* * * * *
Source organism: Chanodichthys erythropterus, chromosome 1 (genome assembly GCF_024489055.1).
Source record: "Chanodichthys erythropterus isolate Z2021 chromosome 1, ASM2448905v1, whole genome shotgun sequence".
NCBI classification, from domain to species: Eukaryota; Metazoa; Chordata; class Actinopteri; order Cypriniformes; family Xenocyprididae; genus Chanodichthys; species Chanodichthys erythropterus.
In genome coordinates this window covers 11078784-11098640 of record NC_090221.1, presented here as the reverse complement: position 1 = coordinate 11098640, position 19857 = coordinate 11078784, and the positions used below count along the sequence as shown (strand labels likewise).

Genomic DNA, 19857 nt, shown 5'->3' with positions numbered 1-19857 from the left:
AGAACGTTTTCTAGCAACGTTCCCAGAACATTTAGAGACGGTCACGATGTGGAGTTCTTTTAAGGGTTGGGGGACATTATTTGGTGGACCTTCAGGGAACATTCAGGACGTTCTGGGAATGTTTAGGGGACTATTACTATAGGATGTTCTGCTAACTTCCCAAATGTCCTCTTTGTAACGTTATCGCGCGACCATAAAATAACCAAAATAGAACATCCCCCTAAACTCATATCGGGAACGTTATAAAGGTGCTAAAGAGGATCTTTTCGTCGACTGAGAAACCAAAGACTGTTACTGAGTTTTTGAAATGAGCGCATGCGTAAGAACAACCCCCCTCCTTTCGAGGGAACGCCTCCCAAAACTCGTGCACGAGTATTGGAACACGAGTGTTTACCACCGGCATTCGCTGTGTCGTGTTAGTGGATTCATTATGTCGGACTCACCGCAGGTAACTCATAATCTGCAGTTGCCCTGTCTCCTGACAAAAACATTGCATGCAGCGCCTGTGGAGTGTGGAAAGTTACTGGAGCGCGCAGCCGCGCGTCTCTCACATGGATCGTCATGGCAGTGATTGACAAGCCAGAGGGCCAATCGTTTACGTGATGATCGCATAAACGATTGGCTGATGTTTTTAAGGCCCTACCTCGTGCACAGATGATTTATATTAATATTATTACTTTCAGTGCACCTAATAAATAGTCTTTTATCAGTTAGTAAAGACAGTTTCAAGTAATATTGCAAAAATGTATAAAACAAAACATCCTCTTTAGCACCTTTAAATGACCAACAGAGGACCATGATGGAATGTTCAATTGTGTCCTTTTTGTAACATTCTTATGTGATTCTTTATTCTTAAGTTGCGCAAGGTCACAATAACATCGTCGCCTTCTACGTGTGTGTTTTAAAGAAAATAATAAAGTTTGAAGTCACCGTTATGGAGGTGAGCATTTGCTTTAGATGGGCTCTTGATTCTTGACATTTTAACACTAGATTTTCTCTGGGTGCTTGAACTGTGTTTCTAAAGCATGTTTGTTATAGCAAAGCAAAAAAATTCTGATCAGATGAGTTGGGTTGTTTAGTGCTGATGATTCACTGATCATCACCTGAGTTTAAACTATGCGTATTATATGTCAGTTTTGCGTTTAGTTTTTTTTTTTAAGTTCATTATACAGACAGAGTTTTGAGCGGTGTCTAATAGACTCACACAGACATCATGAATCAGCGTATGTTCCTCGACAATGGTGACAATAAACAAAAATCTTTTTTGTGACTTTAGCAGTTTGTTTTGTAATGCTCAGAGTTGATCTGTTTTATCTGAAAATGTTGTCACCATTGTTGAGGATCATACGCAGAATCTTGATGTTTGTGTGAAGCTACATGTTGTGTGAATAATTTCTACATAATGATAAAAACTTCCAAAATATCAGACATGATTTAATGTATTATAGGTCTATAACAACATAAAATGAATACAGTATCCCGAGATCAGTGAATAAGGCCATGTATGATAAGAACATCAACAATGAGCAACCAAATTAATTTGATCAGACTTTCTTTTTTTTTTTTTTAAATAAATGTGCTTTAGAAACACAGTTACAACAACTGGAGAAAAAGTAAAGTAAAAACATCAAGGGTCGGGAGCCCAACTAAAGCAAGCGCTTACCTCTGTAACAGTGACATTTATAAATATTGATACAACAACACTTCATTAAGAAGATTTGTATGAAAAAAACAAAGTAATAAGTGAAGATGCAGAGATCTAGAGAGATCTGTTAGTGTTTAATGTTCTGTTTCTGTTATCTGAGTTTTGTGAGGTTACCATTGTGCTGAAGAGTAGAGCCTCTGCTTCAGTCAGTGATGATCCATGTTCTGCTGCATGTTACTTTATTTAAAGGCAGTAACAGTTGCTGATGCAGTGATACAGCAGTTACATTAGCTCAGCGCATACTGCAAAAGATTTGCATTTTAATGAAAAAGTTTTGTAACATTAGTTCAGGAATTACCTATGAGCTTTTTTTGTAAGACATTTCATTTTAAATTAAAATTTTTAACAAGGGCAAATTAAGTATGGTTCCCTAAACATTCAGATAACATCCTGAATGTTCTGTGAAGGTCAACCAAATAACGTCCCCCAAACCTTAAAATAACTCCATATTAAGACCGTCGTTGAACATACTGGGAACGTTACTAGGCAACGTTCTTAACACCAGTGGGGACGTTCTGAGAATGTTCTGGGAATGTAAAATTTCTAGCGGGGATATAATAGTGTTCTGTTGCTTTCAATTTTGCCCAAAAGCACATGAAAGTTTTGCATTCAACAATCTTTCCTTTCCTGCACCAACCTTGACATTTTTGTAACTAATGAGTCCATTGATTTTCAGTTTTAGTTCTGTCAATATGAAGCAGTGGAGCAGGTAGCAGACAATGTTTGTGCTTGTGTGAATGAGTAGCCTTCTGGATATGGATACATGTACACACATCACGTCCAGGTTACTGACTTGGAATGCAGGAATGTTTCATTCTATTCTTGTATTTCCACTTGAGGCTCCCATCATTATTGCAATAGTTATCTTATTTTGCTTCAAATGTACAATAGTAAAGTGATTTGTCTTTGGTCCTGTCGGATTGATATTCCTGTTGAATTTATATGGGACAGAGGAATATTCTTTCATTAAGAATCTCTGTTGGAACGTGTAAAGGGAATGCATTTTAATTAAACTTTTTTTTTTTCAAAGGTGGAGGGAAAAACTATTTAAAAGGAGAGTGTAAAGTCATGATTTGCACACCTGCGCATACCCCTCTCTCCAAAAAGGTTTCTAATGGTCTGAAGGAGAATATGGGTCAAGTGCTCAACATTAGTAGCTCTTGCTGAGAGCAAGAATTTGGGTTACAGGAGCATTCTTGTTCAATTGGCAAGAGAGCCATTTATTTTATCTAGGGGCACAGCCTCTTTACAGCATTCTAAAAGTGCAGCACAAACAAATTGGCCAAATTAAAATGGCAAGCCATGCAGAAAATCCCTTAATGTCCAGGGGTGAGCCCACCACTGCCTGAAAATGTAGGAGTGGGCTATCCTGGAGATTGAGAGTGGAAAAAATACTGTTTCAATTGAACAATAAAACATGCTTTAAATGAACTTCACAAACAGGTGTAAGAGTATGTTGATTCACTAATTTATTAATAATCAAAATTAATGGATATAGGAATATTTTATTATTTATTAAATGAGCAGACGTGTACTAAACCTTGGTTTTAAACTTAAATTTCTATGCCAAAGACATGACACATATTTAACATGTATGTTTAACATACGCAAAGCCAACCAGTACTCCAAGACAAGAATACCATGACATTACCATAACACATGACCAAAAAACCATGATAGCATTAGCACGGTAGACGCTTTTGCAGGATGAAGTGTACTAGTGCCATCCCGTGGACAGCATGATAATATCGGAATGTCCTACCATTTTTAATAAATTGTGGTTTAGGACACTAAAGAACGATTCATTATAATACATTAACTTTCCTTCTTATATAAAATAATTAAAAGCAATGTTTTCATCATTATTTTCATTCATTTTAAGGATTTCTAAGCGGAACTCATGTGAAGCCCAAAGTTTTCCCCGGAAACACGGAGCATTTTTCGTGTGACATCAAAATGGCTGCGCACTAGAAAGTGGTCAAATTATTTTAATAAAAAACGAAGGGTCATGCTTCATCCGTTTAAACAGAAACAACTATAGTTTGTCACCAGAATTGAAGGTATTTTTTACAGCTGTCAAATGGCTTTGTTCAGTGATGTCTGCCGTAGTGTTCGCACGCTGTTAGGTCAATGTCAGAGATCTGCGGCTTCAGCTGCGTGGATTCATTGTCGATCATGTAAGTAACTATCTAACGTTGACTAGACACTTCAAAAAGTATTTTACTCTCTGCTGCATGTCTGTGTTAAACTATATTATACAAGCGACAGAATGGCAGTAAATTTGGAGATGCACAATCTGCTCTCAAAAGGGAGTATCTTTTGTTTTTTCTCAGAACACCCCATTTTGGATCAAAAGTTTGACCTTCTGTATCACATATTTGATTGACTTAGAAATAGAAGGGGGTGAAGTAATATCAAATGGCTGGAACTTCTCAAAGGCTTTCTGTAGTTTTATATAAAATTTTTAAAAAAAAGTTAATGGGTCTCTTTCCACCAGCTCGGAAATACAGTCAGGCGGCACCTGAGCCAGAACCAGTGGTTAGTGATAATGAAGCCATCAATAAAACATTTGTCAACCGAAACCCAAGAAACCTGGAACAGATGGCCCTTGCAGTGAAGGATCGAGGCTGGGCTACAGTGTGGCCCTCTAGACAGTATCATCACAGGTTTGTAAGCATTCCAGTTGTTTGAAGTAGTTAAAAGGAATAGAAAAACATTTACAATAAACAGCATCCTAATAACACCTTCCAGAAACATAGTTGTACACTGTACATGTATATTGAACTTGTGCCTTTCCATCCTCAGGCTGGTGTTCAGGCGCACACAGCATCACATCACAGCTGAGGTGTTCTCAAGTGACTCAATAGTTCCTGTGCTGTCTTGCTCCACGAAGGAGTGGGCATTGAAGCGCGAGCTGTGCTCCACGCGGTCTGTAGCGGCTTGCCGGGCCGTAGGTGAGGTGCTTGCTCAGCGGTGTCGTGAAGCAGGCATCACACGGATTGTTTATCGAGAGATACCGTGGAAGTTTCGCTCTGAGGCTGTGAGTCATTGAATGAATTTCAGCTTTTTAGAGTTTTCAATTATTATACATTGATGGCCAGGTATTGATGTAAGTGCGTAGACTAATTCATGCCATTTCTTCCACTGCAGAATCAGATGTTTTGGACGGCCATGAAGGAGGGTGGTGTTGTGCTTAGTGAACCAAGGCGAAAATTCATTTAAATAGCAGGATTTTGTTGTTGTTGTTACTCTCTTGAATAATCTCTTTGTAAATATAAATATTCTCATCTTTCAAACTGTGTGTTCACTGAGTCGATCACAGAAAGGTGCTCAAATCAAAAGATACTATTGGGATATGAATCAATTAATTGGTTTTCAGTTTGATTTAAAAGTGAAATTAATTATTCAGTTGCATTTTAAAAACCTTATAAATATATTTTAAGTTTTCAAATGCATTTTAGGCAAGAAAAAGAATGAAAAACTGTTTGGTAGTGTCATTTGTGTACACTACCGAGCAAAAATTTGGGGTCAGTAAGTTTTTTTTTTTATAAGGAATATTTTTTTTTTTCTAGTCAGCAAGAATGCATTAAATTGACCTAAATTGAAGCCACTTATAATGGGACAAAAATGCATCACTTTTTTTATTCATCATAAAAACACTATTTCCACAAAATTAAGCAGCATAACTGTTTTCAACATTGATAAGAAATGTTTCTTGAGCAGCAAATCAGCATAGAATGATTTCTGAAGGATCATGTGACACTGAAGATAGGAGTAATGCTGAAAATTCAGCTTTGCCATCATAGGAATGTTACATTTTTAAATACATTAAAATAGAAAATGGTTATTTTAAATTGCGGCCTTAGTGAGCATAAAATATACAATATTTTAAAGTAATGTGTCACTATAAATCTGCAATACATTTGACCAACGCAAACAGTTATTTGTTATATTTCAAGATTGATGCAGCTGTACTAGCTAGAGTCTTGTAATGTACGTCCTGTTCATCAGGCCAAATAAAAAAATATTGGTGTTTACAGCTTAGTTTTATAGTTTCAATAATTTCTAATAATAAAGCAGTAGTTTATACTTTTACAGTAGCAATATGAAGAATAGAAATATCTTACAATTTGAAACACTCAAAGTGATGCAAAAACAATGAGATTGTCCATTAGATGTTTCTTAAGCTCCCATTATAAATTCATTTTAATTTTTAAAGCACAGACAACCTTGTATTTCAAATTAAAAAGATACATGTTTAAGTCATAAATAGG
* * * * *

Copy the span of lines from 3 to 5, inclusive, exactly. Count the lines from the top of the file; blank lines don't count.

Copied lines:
NCBI classification, from domain to species: Eukaryota; Metazoa; Chordata; class Actinopteri; order Cypriniformes; family Xenocyprididae; genus Chanodichthys; species Chanodichthys erythropterus.
In genome coordinates this window covers 11078784-11098640 of record NC_090221.1, presented here as the reverse complement: position 1 = coordinate 11098640, position 19857 = coordinate 11078784, and the positions used below count along the sequence as shown (strand labels likewise).

Genomic DNA, 19857 nt, shown 5'->3' with positions numbered 1-19857 from the left: